In 1876, Supreme Court Chief Justice Morrison Waite wrote the majority opinion in United States v. Cruikshank (92 U.S. 542). Waite touched on the rights protected by the First Amendment, writing: “The right of the people peaceably to assemble for lawful purposes existed long before the adoption of the Constitution of the United States. In fact, it is, and always has been, one of the attributes of citizenship under a free government. It ‘derives its source,’ to use the language of Chief Justice Marshall, in Gibbons v. Ogden, 9 Wheat. 211, ‘from those laws whose authority is acknowledged by civilized man throughout the world.’ It is found wherever civilization exists. It was not, therefore, a right granted to the people by the Constitution. The government of the United States when established found it in existence, with the obligation on the part of the States to afford it protection.”

Tinkering with the First Amendment, just like tinkering with the Second Amendment, does not affect those rights. They are among those rights with which “all men are endowed by their Creator,” as Thomas Jefferson wrote in the Preamble to the Declaration of Independence.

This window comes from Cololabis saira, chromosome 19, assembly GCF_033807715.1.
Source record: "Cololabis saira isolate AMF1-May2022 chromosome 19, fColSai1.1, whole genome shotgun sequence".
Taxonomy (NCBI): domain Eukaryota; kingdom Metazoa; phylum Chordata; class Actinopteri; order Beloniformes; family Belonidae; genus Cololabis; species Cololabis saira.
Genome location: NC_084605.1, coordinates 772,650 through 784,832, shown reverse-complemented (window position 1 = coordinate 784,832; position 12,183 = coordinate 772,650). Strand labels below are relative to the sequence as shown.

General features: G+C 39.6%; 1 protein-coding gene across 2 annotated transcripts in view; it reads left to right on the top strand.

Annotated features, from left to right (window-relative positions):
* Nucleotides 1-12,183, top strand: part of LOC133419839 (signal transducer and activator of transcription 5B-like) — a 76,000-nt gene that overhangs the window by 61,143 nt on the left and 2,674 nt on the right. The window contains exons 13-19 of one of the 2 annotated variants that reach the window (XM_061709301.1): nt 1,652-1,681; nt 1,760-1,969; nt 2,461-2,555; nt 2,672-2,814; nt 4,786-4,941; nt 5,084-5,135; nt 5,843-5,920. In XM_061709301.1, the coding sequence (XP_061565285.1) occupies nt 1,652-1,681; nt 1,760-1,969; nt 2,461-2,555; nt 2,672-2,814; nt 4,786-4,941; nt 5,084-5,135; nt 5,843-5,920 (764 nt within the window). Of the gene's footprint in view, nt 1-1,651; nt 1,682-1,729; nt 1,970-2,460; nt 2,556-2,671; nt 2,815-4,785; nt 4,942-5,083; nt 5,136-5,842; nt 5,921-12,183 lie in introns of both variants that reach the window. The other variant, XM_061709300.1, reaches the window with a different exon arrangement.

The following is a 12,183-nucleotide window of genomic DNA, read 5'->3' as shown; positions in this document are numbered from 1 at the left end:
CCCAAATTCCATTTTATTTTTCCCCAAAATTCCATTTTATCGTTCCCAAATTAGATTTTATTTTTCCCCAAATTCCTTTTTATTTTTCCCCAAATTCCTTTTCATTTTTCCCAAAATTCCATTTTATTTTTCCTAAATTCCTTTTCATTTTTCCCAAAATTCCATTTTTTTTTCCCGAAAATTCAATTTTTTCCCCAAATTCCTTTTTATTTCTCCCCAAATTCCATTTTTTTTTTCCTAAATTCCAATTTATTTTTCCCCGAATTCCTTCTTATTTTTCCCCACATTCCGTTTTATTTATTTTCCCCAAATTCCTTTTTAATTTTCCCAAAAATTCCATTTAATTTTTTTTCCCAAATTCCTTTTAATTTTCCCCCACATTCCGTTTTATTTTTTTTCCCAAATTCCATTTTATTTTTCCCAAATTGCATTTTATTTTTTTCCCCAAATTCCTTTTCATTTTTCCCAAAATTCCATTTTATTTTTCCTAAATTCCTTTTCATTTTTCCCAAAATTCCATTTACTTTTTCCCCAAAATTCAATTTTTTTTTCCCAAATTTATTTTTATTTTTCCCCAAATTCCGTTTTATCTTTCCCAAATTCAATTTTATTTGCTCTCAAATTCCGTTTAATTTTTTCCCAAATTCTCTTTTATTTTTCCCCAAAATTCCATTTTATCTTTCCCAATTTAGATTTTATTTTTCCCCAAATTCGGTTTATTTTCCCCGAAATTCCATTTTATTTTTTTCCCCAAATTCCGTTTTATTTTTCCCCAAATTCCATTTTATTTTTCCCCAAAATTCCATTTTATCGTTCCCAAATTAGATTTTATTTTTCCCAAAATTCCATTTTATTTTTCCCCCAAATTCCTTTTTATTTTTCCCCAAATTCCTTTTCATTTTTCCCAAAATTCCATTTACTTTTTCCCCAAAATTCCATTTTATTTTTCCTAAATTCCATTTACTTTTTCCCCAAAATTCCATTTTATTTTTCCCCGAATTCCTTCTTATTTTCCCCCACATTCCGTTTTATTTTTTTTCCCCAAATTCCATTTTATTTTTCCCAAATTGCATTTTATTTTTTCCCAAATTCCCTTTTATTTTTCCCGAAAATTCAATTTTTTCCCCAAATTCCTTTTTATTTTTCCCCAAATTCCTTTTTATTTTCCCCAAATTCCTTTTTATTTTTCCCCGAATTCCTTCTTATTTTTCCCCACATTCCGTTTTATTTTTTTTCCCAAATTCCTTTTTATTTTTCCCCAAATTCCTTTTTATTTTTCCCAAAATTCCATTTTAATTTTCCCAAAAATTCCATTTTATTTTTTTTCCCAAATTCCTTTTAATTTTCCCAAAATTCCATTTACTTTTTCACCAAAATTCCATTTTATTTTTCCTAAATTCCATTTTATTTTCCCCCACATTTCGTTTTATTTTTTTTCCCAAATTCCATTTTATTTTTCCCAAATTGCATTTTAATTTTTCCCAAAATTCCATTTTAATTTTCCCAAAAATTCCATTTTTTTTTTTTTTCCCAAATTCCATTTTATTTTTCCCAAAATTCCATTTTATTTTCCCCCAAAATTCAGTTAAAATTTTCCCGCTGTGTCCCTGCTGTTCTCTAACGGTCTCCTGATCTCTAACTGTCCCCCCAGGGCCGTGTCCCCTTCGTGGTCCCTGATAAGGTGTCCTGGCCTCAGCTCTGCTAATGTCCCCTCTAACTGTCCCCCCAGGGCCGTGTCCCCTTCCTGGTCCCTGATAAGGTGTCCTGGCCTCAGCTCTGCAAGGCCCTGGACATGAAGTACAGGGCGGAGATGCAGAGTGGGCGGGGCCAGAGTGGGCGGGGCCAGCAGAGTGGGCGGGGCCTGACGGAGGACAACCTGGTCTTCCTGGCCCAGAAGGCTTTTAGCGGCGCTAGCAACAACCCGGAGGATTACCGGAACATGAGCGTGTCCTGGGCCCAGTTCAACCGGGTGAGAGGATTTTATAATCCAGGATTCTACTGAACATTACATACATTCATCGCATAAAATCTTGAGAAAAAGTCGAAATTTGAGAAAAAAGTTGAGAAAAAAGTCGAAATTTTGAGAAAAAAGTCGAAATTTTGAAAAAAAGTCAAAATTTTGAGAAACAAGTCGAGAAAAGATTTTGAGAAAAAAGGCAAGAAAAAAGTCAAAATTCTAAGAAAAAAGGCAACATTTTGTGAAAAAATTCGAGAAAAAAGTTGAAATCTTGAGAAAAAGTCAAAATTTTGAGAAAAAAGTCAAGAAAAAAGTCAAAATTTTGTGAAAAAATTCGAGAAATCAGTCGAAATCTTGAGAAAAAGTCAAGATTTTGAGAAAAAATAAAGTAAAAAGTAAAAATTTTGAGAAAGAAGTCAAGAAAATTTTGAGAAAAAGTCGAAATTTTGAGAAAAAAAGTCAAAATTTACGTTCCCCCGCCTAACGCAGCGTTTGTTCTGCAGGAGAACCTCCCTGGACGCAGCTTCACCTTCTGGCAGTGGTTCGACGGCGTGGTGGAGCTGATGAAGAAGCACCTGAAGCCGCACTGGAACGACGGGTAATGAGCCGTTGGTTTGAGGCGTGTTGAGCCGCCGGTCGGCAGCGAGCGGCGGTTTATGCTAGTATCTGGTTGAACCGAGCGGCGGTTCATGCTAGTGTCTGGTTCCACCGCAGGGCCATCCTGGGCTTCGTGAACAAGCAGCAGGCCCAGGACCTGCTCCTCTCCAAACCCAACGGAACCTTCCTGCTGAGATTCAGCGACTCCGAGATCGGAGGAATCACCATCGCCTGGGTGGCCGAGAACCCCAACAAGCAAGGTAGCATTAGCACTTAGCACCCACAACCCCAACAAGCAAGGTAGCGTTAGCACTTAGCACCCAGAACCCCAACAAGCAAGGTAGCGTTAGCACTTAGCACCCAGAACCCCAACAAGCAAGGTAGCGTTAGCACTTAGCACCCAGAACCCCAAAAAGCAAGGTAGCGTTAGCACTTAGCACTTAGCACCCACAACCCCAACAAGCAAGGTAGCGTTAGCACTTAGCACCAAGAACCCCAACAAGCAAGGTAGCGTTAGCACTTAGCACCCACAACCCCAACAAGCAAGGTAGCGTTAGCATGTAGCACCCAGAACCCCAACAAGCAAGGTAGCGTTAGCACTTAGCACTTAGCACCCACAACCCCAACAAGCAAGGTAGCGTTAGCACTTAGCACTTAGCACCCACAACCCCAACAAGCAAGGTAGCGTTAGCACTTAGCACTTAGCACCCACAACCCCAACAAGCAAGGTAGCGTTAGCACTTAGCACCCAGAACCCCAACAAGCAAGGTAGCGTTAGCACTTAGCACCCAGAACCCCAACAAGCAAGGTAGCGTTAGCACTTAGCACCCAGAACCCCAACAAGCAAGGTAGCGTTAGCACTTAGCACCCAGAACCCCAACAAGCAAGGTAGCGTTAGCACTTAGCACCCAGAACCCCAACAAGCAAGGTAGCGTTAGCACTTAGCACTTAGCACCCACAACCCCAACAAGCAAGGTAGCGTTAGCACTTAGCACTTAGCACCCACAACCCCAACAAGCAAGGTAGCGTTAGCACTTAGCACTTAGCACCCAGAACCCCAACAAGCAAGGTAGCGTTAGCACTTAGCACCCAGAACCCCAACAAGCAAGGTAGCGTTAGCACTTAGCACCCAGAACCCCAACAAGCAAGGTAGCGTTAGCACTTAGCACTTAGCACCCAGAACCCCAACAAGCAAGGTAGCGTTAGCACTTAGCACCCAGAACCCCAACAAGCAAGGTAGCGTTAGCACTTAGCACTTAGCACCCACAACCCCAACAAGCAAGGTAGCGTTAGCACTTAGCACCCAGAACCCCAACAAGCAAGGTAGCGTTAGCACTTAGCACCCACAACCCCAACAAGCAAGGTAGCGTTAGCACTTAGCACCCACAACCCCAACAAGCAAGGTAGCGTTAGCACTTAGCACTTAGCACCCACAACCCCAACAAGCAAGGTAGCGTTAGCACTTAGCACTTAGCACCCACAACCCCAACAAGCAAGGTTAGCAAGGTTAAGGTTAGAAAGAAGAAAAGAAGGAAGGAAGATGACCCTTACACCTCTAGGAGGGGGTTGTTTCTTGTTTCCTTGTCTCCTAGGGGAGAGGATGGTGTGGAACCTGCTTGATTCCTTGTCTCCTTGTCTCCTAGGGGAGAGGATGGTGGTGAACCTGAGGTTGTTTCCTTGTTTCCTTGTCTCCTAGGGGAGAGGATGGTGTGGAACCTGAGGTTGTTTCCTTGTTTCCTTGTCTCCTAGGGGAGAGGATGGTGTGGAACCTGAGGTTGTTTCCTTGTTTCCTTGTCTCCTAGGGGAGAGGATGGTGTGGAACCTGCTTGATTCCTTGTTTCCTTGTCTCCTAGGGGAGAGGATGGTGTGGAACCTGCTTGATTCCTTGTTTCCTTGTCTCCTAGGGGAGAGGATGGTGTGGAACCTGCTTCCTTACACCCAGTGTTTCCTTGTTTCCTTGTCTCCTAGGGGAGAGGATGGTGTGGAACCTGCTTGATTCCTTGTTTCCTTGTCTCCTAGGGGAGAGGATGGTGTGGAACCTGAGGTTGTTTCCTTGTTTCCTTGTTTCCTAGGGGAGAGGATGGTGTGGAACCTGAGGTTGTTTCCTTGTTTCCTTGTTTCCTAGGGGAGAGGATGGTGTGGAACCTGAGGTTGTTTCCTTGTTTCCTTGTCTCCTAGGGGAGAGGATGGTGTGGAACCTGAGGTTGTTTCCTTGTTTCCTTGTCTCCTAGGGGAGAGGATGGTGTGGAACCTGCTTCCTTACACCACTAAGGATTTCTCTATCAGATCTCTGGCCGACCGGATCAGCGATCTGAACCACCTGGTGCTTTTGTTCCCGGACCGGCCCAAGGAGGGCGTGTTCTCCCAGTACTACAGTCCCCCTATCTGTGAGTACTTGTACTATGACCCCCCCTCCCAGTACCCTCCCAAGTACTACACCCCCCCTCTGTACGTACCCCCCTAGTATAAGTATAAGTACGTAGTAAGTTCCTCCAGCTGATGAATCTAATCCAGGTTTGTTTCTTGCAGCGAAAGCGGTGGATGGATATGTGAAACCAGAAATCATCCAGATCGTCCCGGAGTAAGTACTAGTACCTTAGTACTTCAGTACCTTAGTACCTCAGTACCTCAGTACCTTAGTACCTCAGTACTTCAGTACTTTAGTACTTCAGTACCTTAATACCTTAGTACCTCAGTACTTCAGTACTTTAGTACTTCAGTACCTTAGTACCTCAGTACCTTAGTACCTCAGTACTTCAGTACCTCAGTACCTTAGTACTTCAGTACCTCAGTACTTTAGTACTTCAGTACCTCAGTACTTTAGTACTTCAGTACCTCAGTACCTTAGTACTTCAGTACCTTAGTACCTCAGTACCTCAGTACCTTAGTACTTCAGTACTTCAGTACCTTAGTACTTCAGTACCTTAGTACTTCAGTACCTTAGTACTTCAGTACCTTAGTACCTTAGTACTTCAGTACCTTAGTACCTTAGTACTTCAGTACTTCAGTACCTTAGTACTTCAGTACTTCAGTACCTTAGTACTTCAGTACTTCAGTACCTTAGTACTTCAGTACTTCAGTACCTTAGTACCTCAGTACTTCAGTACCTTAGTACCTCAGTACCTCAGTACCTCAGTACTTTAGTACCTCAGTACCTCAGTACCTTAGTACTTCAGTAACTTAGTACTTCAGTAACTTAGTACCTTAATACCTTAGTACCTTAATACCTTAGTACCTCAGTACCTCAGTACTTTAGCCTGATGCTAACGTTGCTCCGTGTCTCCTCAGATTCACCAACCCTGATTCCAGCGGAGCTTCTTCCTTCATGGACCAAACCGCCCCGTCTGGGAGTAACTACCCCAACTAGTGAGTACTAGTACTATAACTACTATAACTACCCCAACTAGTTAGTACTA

It seems the same people who find the Second Amendment inconvenient are also finding the First Amendment a problem. I imagine they will probably be okay with the Third Amendment but I wonder what they will find inconvenient about the Fourth Amendment, Fifth Amendment, etc.

Some people just aren’t happy with other people having freedom.

Professional writer. Passionately interested in facts. Founder of

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